“Did some get involved in the fighting?”

“A few—and they displayed remarkable courage.  Sixteen-year-old Sibyl Luddington became known as a female Paul Revere.  In 1777, she rode sixty miles along the pitch dark roads around Danbury, Connecticut, banging on doors to warn the militia that a British army was on its way to attack the city.  Another woman, nicknamed Molly Pitcher because she brought water to her husband’s artillery unit during battles, took her husband’s place at his gun in ninety-eight degree heatwhen he was wounded in the fighting at Monmouth, New Jersey.”

“I’ve read about a woman who displayed similar courage on the frontier.”

“You’re thinking of sixteen-year-old Betty Zane, who was the heroine of the siege of Fort Henry, in contemporary West Virginia.  The Americans were surrounded by British and Indians.  They started to run out of ammunition.  Betty volunteered to get some powder from a nearby house.  She dashed to the house, dumped a barrel of powder into a tablecloth and lugged it back to the fort through a shower of bullets.”

“What else did women do?”

“Mary Katherine Goddard took over her brother’s newspaper, the Baltimore Journal, and published it throughout the war, scarcely missing an issue, in spite of constant shortages of paper.  A group of women in Boston marched on a merchant who was hoarding coffee and other commodities waiting for prices to rise.  They made him open his warehouse and they took what they needed, paying him at current rates.  It served as a warning to other hoarders.  Meanwhile, tens of thousands of women were doing a job that was crucial to the country’s survival.”

“What was that?”

“Running the family farm while the men were fighting the war, or serving in state legislatures or the Continental Congress.  One New Hampshire woman’s diary has an interesting example of how this changed their thinking.  In her first letters to her husband, she referred to ‘your farm.’  By 1778, it had become ‘our farm.’  The Revolution transformed the way a great many women thought about themselves.  It was a leap forward toward equality between the sexes.”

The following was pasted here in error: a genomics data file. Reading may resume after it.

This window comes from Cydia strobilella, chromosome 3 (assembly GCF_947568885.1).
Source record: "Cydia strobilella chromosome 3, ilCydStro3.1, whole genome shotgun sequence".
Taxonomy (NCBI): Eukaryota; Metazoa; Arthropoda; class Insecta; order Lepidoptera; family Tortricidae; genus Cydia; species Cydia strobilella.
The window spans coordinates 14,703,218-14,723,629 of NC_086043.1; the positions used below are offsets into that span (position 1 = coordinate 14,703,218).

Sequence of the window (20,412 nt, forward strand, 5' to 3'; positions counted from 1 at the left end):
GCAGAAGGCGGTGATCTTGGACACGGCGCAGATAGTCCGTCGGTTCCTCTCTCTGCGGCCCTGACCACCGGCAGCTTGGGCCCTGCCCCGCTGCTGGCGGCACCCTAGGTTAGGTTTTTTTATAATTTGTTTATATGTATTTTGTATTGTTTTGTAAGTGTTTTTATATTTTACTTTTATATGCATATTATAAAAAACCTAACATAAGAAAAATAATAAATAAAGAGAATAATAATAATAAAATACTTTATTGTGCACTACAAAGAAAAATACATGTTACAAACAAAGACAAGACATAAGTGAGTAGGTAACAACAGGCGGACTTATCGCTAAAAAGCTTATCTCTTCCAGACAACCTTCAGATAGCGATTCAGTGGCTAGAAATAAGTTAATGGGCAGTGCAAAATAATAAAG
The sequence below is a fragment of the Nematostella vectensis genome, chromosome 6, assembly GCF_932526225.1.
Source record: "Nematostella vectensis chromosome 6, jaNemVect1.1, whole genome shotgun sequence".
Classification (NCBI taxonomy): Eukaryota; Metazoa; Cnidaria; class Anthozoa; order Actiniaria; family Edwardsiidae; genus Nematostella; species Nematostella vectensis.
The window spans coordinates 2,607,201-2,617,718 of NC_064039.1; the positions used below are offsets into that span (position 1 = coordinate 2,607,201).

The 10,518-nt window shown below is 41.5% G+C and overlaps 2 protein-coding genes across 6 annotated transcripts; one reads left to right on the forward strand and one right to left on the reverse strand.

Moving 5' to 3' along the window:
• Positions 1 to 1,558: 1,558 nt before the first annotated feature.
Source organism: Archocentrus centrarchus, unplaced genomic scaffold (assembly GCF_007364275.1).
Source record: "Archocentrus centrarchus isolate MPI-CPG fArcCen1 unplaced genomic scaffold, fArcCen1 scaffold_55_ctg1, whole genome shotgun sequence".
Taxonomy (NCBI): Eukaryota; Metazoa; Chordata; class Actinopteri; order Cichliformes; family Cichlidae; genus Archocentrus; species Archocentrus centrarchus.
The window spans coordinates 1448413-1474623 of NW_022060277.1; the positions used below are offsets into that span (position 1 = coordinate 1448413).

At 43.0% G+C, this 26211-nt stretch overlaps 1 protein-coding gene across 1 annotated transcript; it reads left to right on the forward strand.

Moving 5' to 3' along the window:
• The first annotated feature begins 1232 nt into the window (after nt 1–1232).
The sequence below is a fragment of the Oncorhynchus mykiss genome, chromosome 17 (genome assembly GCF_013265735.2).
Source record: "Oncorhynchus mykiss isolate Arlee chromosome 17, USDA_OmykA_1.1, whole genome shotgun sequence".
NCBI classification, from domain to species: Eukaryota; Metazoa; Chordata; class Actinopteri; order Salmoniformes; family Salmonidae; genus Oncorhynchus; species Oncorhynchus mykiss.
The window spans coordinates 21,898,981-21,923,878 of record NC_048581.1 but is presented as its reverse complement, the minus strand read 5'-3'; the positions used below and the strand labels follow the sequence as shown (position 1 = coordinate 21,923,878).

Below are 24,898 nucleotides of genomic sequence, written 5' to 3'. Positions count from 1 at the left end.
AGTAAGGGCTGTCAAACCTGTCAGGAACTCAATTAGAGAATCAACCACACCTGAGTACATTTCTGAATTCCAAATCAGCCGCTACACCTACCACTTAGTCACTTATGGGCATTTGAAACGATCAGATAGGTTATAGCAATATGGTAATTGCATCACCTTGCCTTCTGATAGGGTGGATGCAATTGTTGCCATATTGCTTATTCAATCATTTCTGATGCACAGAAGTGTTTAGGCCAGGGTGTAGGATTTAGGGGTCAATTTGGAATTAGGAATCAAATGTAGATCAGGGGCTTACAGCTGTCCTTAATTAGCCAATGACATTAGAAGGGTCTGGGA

“Have we left anyone out?”

“I deliberately saved the most heroic women for the close:  Our spies.  Women were crucial parts of many of our most successful espionage operations.  One of my favorites was a middle-aged Philadelphia Quaker lady named Lydia Darragh.  The British army used her house for staff meetings.  She listened upstairs, wrote the information in tiny script and sewed it into the buttons of her teenage son’s coat.  When he went into the countryside, supposedly to buy milk and vegetables, his older brother, an officer in our army, cut off the buttons and rushed them to me.  It was frequently top secret material. “

“Were any of these women spies caught?”

“Only one—and we don’t know her name.  Only her code number:  355.  She operated in New York.  She became the mistress of a British general, and passed all sorts of good information to her contact—and some think her lover—Robert Townsend.  He wrote it down using invisible ink and rushed it to me with the help of several accomplices.  One of 355’s most important discoveries was the scheme to persuade an American general to switch sides.  It helped us detect Benedict Arnold’s attempt to betray West Point to the enemy.  Ironically, that was 355’s downfall.”


“Arnold had heard about her. He didn’t know her name. But when he told the British what he knew, they quickly arrested 355.  She died aboard one of the loathsome prison ships the British had set up in New York harbor.”

“She deserves some sort of monument!”

“All the women of 1776 deserve to be remembered—in books, novels, plays.  Above all in our hearts.”